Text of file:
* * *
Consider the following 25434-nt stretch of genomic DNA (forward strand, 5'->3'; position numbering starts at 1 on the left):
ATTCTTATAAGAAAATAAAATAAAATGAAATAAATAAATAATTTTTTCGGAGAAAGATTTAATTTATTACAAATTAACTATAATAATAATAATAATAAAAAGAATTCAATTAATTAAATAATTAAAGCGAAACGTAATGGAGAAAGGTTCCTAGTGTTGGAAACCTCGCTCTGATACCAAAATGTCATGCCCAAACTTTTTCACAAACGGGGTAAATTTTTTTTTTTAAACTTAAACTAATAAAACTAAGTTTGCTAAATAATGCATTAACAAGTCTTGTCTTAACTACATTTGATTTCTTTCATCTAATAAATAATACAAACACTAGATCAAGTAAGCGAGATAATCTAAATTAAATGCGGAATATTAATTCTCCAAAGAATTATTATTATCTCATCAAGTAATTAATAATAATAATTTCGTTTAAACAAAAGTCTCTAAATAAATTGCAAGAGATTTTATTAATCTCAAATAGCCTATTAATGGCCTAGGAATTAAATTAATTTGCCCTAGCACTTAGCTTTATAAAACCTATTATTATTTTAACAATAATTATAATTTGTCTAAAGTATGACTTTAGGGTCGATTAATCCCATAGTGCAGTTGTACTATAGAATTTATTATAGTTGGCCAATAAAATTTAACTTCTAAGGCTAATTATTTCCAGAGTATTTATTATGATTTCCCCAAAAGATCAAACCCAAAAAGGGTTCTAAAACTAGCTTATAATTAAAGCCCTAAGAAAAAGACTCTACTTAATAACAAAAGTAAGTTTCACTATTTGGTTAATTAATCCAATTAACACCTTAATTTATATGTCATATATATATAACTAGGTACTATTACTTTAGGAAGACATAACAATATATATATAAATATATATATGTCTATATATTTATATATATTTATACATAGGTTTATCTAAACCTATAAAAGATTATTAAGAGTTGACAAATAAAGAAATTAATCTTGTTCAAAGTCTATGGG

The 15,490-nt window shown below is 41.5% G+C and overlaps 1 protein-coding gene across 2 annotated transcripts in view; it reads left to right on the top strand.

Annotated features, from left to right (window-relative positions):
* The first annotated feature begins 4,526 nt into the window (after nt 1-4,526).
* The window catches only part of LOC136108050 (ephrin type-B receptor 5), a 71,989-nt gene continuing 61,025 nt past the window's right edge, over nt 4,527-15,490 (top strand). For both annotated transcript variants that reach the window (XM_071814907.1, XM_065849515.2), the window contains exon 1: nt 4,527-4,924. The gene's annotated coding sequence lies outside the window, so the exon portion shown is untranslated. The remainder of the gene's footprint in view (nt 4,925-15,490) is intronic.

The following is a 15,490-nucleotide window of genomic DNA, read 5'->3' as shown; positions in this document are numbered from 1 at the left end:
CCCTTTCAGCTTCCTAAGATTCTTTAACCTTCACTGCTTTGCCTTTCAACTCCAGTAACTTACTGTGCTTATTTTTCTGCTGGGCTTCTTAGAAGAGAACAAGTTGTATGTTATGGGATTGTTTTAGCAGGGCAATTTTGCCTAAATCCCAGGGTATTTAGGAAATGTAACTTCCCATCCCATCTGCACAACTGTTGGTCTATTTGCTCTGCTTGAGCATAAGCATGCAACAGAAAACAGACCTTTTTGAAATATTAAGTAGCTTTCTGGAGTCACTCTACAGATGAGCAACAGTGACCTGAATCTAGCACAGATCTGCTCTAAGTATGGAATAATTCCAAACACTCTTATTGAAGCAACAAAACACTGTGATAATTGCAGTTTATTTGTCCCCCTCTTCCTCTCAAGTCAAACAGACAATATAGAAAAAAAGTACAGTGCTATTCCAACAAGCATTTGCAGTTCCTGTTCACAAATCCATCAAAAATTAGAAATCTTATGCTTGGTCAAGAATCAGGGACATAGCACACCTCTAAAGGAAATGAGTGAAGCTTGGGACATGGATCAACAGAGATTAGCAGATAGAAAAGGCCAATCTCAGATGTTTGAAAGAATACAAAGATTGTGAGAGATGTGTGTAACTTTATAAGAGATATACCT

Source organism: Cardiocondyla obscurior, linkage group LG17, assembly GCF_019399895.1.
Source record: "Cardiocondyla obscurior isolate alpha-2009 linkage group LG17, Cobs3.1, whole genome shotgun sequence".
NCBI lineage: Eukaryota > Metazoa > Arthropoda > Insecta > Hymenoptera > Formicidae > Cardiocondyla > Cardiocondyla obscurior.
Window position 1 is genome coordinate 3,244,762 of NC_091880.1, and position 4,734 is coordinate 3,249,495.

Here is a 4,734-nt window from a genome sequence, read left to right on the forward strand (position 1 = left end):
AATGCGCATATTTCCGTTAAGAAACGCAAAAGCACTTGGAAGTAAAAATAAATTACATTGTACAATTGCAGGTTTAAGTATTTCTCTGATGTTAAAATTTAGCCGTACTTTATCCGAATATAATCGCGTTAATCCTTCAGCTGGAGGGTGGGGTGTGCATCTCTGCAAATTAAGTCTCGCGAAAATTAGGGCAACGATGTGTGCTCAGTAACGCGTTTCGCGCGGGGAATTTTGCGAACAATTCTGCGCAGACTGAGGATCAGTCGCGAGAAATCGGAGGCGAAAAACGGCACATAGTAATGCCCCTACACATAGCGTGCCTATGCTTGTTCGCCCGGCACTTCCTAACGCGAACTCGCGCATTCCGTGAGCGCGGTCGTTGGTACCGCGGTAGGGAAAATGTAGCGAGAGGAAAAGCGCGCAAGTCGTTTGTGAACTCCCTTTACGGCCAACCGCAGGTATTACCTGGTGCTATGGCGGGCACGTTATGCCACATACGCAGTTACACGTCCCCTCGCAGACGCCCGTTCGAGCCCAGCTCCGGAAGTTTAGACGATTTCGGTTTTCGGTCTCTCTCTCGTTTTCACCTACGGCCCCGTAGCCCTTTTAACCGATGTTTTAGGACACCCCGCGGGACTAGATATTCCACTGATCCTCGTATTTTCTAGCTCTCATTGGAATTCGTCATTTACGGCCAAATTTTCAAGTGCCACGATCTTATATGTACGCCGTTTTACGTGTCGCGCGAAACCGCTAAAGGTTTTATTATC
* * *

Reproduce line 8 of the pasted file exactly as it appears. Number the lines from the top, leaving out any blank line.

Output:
CCCTTTCAGCTTCCTAAGATTCTTTAACCTTCACTGCTTTGCCTTTCAACTCCAGTAACTTACTGTGCTTATTTTTCTGCTGGGCTTCTTAGAAGAGAACAAGTTGTATGTTATGGGATTGTTTTAGCAGGGCAATTTTGCCTAAATCCCAGGGTATTTAGGAAATGTAACTTCCCATCCCATCTGCACAACTGTTGGTCTATTTGCTCTGCTTGAGCATAAGCATGCAACAGAAAACAGACCTTTTTGAAATATTAAGTAGCTTTCTGGAGTCACTCTACAGATGAGCAACAGTGACCTGAATCTAGCACAGATCTGCTCTAAGTATGGAATAATTCCAAACACTCTTATTGAAGCAACAAAACACTGTGATAATTGCAGTTTATTTGTCCCCCTCTTCCTCTCAAGTCAAACAGACAATATAGAAAAAAAGTACAGTGCTATTCCAACAAGCATTTGCAGTTCCTGTTCACAAATCCATCAAAAATTAGAAATCTTATGCTTGGTCAAGAATCAGGGACATAGCACACCTCTAAAGGAAATGAGTGAAGCTTGGGACATGGATCAACAGAGATTAGCAGATAGAAAAGGCCAATCTCAGATGTTTGAAAGAATACAAAGATTGTGAGAGATGTGTGTAACTTTATAAGAGATATACCT